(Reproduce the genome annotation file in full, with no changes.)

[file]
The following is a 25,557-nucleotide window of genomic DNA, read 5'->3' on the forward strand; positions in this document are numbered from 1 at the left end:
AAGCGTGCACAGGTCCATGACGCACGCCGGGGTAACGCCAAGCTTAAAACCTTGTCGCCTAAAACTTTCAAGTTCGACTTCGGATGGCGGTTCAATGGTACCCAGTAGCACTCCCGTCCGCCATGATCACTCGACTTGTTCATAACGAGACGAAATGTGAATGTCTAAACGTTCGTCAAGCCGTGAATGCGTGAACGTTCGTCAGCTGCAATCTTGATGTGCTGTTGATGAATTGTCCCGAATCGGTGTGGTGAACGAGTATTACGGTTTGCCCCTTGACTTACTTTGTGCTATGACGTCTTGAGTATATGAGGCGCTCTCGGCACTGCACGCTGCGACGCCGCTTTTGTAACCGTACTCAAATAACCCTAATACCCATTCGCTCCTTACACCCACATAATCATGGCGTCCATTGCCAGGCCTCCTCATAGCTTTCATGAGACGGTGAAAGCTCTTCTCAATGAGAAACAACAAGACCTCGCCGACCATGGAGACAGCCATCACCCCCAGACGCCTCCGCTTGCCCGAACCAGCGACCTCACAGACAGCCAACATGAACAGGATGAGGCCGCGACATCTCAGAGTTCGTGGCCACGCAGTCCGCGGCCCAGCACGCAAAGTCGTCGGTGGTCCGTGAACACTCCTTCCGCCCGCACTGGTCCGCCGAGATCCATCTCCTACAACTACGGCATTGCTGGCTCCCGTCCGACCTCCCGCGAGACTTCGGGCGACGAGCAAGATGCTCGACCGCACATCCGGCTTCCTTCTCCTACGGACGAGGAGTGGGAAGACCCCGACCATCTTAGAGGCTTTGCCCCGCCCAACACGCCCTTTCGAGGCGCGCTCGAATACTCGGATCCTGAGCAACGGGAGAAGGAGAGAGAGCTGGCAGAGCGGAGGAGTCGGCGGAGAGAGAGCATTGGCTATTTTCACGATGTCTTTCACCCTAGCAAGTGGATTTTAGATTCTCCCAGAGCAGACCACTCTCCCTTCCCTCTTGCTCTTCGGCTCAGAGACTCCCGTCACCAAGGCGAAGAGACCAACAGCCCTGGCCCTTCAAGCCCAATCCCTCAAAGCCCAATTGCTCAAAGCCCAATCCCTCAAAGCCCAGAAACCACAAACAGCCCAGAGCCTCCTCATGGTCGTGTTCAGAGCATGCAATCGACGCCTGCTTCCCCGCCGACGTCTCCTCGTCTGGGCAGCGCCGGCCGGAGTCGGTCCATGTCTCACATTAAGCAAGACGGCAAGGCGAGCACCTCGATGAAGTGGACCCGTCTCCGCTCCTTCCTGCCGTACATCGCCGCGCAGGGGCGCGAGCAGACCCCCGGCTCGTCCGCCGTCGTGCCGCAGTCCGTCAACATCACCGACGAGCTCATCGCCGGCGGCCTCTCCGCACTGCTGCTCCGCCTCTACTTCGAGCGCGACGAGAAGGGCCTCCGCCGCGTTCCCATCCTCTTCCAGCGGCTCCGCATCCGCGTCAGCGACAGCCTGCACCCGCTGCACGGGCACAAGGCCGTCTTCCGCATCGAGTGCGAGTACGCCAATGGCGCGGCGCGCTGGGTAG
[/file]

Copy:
The following is a 25,557-nucleotide window of genomic DNA, read 5'->3' on the forward strand; positions in this document are numbered from 1 at the left end:
AAGCGTGCACAGGTCCATGACGCACGCCGGGGTAACGCCAAGCTTAAAACCTTGTCGCCTAAAACTTTCAAGTTCGACTTCGGATGGCGGTTCAATGGTACCCAGTAGCACTCCCGTCCGCCATGATCACTCGACTTGTTCATAACGAGACGAAATGTGAATGTCTAAACGTTCGTCAAGCCGTGAATGCGTGAACGTTCGTCAGCTGCAATCTTGATGTGCTGTTGATGAATTGTCCCGAATCGGTGTGGTGAACGAGTATTACGGTTTGCCCCTTGACTTACTTTGTGCTATGACGTCTTGAGTATATGAGGCGCTCTCGGCACTGCACGCTGCGACGCCGCTTTTGTAACCGTACTCAAATAACCCTAATACCCATTCGCTCCTTACACCCACATAATCATGGCGTCCATTGCCAGGCCTCCTCATAGCTTTCATGAGACGGTGAAAGCTCTTCTCAATGAGAAACAACAAGACCTCGCCGACCATGGAGACAGCCATCACCCCCAGACGCCTCCGCTTGCCCGAACCAGCGACCTCACAGACAGCCAACATGAACAGGATGAGGCCGCGACATCTCAGAGTTCGTGGCCACGCAGTCCGCGGCCCAGCACGCAAAGTCGTCGGTGGTCCGTGAACACTCCTTCCGCCCGCACTGGTCCGCCGAGATCCATCTCCTACAACTACGGCATTGCTGGCTCCCGTCCGACCTCCCGCGAGACTTCGGGCGACGAGCAAGATGCTCGACCGCACATCCGGCTTCCTTCTCCTACGGACGAGGAGTGGGAAGACCCCGACCATCTTAGAGGCTTTGCCCCGCCCAACACGCCCTTTCGAGGCGCGCTCGAATACTCGGATCCTGAGCAACGGGAGAAGGAGAGAGAGCTGGCAGAGCGGAGGAGTCGGCGGAGAGAGAGCATTGGCTATTTTCACGATGTCTTTCACCCTAGCAAGTGGATTTTAGATTCTCCCAGAGCAGACCACTCTCCCTTCCCTCTTGCTCTTCGGCTCAGAGACTCCCGTCACCAAGGCGAAGAGACCAACAGCCCTGGCCCTTCAAGCCCAATCCCTCAAAGCCCAATTGCTCAAAGCCCAATCCCTCAAAGCCCAGAAACCACAAACAGCCCAGAGCCTCCTCATGGTCGTGTTCAGAGCATGCAATCGACGCCTGCTTCCCCGCCGACGTCTCCTCGTCTGGGCAGCGCCGGCCGGAGTCGGTCCATGTCTCACATTAAGCAAGACGGCAAGGCGAGCACCTCGATGAAGTGGACCCGTCTCCGCTCCTTCCTGCCGTACATCGCCGCGCAGGGGCGCGAGCAGACCCCCGGCTCGTCCGCCGTCGTGCCGCAGTCCGTCAACATCACCGACGAGCTCATCGCCGGCGGCCTCTCCGCACTGCTGCTCCGCCTCTACTTCGAGCGCGACGAGAAGGGCCTCCGCCGCGTTCCCATCCTCTTCCAGCGGCTCCGCATCCGCGTCAGCGACAGCCTGCACCCGCTGCACGGGCACAAGGCCGTCTTCCGCATCGAGTGCGAGTACGCCAATGGCGCGGCGCGCTGGGTAG